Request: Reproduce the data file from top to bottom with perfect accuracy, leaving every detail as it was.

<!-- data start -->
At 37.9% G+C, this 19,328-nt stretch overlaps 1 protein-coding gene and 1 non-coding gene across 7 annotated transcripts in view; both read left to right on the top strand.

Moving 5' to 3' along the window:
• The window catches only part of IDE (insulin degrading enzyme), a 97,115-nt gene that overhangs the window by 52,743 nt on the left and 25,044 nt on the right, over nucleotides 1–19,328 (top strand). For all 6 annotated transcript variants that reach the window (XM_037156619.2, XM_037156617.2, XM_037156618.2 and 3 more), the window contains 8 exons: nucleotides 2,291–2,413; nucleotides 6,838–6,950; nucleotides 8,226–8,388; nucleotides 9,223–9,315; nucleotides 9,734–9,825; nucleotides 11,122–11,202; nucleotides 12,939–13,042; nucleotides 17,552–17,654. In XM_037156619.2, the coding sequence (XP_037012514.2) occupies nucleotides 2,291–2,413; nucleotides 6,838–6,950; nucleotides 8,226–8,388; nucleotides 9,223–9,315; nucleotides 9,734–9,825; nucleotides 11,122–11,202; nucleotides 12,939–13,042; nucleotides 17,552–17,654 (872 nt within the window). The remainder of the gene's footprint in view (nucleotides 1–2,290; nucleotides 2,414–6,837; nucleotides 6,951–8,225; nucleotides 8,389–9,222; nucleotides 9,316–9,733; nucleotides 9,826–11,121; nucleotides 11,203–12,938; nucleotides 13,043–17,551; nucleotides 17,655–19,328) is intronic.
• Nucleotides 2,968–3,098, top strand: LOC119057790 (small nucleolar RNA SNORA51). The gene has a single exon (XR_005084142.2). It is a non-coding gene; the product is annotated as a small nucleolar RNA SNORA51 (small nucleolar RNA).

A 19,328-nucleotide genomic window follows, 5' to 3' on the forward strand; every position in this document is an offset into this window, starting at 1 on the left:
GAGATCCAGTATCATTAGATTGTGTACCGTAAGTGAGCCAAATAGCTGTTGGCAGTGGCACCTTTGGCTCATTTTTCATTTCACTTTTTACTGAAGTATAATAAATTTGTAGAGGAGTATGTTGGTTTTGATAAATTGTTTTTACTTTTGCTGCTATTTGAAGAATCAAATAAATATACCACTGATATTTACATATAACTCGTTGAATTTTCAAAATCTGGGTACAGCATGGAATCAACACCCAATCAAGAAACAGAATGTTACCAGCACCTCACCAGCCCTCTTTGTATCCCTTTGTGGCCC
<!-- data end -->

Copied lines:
At 37.9% G+C, this 19,328-nt stretch overlaps 1 protein-coding gene and 1 non-coding gene across 7 annotated transcripts in view; both read left to right on the top strand.

Moving 5' to 3' along the window:
• The window catches only part of IDE (insulin degrading enzyme), a 97,115-nt gene that overhangs the window by 52,743 nt on the left and 25,044 nt on the right, over nucleotides 1–19,328 (top strand). For all 6 annotated transcript variants that reach the window (XM_037156619.2, XM_037156617.2, XM_037156618.2 and 3 more), the window contains 8 exons: nucleotides 2,291–2,413; nucleotides 6,838–6,950; nucleotides 8,226–8,388; nucleotides 9,223–9,315; nucleotides 9,734–9,825; nucleotides 11,122–11,202; nucleotides 12,939–13,042; nucleotides 17,552–17,654. In XM_037156619.2, the coding sequence (XP_037012514.2) occupies nucleotides 2,291–2,413; nucleotides 6,838–6,950; nucleotides 8,226–8,388; nucleotides 9,223–9,315; nucleotides 9,734–9,825; nucleotides 11,122–11,202; nucleotides 12,939–13,042; nucleotides 17,552–17,654 (872 nt within the window). The remainder of the gene's footprint in view (nucleotides 1–2,290; nucleotides 2,414–6,837; nucleotides 6,951–8,225; nucleotides 8,389–9,222; nucleotides 9,316–9,733; nucleotides 9,826–11,121; nucleotides 11,203–12,938; nucleotides 13,043–17,551; nucleotides 17,655–19,328) is intronic.
• Nucleotides 2,968–3,098, top strand: LOC119057790 (small nucleolar RNA SNORA51). The gene has a single exon (XR_005084142.2). It is a non-coding gene; the product is annotated as a small nucleolar RNA SNORA51 (small nucleolar RNA).

A 19,328-nucleotide genomic window follows, 5' to 3' on the forward strand; every position in this document is an offset into this window, starting at 1 on the left:
GAGATCCAGTATCATTAGATTGTGTACCGTAAGTGAGCCAAATAGCTGTTGGCAGTGGCACCTTTGGCTCATTTTTCATTTCACTTTTTACTGAAGTATAATAAATTTGTAGAGGAGTATGTTGGTTTTGATAAATTGTTTTTACTTTTGCTGCTATTTGAAGAATCAAATAAATATACCACTGATATTTACATATAACTCGTTGAATTTTCAAAATCTGGGTACAGCATGGAATCAACACCCAATCAAGAAACAGAATGTTACCAGCACCTCACCAGCCCTCTTTGTATCCCTTTGTGGCCC